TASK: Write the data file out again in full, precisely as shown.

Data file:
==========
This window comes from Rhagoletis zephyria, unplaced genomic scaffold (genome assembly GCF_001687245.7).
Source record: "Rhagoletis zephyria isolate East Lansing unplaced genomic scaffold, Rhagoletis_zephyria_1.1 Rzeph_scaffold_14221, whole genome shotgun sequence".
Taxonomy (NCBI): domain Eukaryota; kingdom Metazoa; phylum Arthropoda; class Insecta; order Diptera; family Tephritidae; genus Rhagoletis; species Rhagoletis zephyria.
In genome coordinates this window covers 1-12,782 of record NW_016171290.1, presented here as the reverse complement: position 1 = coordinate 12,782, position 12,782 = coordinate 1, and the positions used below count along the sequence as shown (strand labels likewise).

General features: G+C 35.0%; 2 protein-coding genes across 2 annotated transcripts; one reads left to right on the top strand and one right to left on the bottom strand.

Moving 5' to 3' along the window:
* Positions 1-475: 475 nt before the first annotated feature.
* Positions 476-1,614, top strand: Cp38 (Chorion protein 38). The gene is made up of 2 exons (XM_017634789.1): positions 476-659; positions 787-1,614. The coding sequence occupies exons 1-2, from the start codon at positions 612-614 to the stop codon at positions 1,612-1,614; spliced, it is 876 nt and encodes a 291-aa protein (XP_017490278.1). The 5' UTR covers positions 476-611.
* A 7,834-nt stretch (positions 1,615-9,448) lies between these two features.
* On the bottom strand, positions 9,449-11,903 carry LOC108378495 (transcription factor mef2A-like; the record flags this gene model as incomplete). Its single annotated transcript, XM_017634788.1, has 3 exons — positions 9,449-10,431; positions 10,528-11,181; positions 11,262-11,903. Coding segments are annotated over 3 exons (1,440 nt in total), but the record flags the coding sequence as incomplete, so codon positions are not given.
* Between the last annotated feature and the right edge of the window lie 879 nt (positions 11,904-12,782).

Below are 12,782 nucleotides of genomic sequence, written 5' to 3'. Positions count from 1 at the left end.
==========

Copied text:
This window comes from Rhagoletis zephyria, unplaced genomic scaffold (genome assembly GCF_001687245.7).
Source record: "Rhagoletis zephyria isolate East Lansing unplaced genomic scaffold, Rhagoletis_zephyria_1.1 Rzeph_scaffold_14221, whole genome shotgun sequence".
Taxonomy (NCBI): domain Eukaryota; kingdom Metazoa; phylum Arthropoda; class Insecta; order Diptera; family Tephritidae; genus Rhagoletis; species Rhagoletis zephyria.
In genome coordinates this window covers 1-12,782 of record NW_016171290.1, presented here as the reverse complement: position 1 = coordinate 12,782, position 12,782 = coordinate 1, and the positions used below count along the sequence as shown (strand labels likewise).

General features: G+C 35.0%; 2 protein-coding genes across 2 annotated transcripts; one reads left to right on the top strand and one right to left on the bottom strand.

Moving 5' to 3' along the window:
* Positions 1-475: 475 nt before the first annotated feature.
* Positions 476-1,614, top strand: Cp38 (Chorion protein 38). The gene is made up of 2 exons (XM_017634789.1): positions 476-659; positions 787-1,614. The coding sequence occupies exons 1-2, from the start codon at positions 612-614 to the stop codon at positions 1,612-1,614; spliced, it is 876 nt and encodes a 291-aa protein (XP_017490278.1). The 5' UTR covers positions 476-611.
* A 7,834-nt stretch (positions 1,615-9,448) lies between these two features.
* On the bottom strand, positions 9,449-11,903 carry LOC108378495 (transcription factor mef2A-like; the record flags this gene model as incomplete). Its single annotated transcript, XM_017634788.1, has 3 exons — positions 9,449-10,431; positions 10,528-11,181; positions 11,262-11,903. Coding segments are annotated over 3 exons (1,440 nt in total), but the record flags the coding sequence as incomplete, so codon positions are not given.
* Between the last annotated feature and the right edge of the window lie 879 nt (positions 11,904-12,782).

Below are 12,782 nucleotides of genomic sequence, written 5' to 3'. Positions count from 1 at the left end.